Study: audio synced to brainwaves improves memory in elderly
A new study out of Northwestern Medicine has found that playing audio synced to one’s brainwaves both improves memory in the elderly and improves their deep sleep quality. The memory increase is likely due to the substantial improvements in deep sleep quality, which gets worse as a person gets older, but especially starting in middle age. The discovery could lead to non-medicine-based interventions to improve both memory and sleep quality in older adults and the elderly.
The study, which was published yesterday in the journal Frontiers in Human Neuroscience, tested the effects of acoustic stimulation sessions on volunteers aged 60 years and older. The volunteers were given a memory test the night before the session and then another one in the morning. That resulted in a 4-percent increase.
The average results after using so-called ‘pink noise’ stimulation was greater, with researchers observing a 3x increase. Unlike past studies involving acoustic stimulation during sleep, this latest study took an extra step and monitored the volunteers’ brainwaves, matching the sound to sync with it. While further research is still needed, the early results are very promising.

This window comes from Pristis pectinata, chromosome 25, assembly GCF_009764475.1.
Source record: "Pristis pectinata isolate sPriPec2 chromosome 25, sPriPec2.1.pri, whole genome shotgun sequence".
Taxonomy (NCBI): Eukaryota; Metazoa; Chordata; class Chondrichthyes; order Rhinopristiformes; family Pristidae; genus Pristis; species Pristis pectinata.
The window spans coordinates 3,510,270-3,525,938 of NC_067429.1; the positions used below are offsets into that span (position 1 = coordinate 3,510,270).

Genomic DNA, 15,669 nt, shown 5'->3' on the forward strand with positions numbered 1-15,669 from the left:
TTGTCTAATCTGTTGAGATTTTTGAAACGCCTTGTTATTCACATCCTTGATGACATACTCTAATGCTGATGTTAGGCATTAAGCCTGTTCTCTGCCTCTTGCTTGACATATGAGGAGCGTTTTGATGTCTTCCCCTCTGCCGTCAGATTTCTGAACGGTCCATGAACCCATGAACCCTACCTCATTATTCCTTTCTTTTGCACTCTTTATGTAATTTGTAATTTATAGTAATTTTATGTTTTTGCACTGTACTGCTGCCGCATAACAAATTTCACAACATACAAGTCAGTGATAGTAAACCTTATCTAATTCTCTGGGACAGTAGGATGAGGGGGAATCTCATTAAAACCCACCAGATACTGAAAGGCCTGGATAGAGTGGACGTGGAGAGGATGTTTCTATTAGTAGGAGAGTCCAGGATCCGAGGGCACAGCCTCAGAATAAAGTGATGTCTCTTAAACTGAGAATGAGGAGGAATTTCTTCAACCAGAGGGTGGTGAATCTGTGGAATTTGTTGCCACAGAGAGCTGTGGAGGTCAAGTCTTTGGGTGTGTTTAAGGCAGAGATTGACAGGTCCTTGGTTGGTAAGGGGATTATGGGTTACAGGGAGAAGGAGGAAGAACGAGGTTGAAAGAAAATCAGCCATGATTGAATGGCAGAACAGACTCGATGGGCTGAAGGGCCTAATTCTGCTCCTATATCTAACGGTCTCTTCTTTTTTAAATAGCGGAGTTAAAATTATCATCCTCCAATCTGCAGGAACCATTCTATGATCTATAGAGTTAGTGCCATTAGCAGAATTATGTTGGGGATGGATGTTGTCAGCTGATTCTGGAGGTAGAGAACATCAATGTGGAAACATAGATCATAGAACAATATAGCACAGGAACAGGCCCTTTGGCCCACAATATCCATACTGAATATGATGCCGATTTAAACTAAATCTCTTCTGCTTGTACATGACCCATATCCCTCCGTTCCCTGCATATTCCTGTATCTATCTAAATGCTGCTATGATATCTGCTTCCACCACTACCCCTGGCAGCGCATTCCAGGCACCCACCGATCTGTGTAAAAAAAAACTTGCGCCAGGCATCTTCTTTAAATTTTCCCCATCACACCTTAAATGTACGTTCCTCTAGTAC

Past studies have demonstrated effectiveness in younger volunteers when using acoustic stimulation at night. Whether prolonged stimulation in older adults will lead to greater sleep and memory improvements is unclear at this time, however, such a method could be a simple and side effect-free way to help the elderly stave off memory troubles.